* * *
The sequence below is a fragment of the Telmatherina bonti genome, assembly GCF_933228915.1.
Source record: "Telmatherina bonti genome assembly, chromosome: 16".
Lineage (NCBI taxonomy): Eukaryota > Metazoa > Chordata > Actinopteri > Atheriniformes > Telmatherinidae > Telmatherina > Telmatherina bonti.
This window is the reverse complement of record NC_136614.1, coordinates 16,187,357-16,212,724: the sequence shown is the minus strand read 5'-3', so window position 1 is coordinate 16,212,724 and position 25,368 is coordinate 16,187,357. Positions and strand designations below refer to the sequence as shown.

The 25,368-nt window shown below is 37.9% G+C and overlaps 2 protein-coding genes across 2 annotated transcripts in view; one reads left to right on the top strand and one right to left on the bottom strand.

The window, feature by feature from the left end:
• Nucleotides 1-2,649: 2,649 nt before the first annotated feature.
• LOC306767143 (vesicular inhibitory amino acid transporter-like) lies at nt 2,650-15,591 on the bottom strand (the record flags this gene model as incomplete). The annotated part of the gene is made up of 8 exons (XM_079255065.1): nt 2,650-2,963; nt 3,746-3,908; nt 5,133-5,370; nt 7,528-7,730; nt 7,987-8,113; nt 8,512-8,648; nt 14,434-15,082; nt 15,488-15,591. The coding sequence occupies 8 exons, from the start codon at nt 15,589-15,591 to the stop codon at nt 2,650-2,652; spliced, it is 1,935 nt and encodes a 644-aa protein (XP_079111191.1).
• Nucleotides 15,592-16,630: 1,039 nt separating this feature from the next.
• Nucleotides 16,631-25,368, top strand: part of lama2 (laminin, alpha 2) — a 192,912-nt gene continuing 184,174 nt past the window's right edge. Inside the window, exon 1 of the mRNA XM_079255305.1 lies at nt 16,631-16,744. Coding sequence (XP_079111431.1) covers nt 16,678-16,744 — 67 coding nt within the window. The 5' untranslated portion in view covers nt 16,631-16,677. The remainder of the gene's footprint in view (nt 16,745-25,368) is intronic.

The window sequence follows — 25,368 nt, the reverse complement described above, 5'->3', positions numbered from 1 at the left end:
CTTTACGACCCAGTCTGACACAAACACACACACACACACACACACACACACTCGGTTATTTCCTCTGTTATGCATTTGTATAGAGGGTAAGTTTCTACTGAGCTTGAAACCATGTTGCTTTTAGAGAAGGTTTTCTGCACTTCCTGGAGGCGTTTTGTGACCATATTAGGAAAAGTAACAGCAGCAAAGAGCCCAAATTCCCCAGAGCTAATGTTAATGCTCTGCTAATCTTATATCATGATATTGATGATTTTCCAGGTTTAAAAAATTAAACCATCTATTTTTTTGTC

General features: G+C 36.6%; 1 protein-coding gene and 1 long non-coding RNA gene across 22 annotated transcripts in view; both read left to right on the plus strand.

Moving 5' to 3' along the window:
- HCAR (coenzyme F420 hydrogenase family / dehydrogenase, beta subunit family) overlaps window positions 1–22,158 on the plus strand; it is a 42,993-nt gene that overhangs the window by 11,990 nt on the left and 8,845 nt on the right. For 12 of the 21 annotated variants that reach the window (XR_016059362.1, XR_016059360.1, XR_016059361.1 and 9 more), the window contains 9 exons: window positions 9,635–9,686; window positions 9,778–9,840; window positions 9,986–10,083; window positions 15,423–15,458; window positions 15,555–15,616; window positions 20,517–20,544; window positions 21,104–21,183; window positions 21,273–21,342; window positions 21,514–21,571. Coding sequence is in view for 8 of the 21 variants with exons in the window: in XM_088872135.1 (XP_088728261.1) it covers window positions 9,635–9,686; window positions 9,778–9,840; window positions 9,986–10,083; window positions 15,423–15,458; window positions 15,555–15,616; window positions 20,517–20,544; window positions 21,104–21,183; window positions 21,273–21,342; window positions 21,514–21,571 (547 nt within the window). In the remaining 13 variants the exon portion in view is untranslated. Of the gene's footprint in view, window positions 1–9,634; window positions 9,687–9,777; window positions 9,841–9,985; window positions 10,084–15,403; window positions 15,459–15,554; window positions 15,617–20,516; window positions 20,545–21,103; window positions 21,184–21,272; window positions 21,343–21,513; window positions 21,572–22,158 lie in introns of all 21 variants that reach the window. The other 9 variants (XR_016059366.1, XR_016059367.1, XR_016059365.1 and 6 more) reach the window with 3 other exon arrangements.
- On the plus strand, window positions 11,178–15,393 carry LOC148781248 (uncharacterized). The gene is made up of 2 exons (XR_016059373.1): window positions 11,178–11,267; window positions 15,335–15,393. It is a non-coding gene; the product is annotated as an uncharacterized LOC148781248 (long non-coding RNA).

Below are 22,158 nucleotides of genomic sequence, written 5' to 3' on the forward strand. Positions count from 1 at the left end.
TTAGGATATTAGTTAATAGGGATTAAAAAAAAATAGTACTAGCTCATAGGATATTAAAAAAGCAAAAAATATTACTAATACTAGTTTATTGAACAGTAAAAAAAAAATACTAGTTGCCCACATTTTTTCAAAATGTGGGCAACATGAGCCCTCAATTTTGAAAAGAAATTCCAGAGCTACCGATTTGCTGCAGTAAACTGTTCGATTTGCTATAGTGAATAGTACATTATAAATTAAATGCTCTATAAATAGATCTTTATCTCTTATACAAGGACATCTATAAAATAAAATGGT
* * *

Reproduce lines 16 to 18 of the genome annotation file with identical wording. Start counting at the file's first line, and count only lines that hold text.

- On the plus strand, window positions 11,178–15,393 carry LOC148781248 (uncharacterized). The gene is made up of 2 exons (XR_016059373.1): window positions 11,178–11,267; window positions 15,335–15,393. It is a non-coding gene; the product is annotated as an uncharacterized LOC148781248 (long non-coding RNA).

Below are 22,158 nucleotides of genomic sequence, written 5' to 3' on the forward strand. Positions count from 1 at the left end.
TTAGGATATTAGTTAATAGGGATTAAAAAAAAATAGTACTAGCTCATAGGATATTAAAAAAGCAAAAAATATTACTAATACTAGTTTATTGAACAGTAAAAAAAAAATACTAGTTGCCCACATTTTTTCAAAATGTGGGCAACATGAGCCCTCAATTTTGAAAAGAAATTCCAGAGCTACCGATTTGCTGCAGTAAACTGTTCGATTTGCTATAGTGAATAGTACATTATAAATTAAATGCTCTATAAATAGATCTTTATCTCTTATACAAGGACATCTATAAAATAAAATGGT